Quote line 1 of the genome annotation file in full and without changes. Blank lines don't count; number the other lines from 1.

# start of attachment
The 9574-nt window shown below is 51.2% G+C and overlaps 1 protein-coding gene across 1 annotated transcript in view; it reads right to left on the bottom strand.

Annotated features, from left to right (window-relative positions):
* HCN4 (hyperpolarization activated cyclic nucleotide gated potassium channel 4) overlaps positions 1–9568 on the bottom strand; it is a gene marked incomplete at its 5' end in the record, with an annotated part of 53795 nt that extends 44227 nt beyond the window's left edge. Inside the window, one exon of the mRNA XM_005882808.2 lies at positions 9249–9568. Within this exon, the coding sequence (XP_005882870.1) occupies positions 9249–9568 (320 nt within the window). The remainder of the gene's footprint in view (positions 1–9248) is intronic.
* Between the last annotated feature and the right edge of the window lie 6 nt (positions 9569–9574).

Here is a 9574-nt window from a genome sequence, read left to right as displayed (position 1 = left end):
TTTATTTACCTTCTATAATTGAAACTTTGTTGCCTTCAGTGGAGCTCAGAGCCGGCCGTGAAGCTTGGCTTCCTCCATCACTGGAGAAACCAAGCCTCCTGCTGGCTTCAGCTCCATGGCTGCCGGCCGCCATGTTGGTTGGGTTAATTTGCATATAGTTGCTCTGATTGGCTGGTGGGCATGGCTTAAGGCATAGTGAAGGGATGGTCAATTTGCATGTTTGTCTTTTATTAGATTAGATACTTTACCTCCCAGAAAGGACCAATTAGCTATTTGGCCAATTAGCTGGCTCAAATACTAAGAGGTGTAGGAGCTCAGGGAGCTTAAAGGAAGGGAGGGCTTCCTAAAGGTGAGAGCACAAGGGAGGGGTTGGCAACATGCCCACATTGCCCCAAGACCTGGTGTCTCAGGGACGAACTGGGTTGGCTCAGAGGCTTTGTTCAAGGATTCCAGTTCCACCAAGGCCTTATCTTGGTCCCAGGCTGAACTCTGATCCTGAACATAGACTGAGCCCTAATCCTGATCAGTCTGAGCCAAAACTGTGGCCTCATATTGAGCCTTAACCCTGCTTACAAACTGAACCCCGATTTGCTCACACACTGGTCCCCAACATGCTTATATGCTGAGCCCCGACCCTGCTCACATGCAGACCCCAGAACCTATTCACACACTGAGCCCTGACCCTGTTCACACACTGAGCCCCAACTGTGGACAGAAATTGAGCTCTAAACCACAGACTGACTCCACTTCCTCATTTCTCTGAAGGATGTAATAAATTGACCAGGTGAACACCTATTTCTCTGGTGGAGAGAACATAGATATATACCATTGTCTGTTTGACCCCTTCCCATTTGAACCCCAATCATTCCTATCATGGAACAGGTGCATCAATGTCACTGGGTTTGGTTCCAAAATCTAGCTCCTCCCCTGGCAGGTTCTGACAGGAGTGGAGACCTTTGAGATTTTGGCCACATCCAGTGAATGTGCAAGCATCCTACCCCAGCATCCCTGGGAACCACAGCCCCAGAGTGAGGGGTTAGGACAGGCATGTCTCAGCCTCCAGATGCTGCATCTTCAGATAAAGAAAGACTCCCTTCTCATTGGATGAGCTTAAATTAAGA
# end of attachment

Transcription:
The 9574-nt window shown below is 51.2% G+C and overlaps 1 protein-coding gene across 1 annotated transcript in view; it reads right to left on the bottom strand.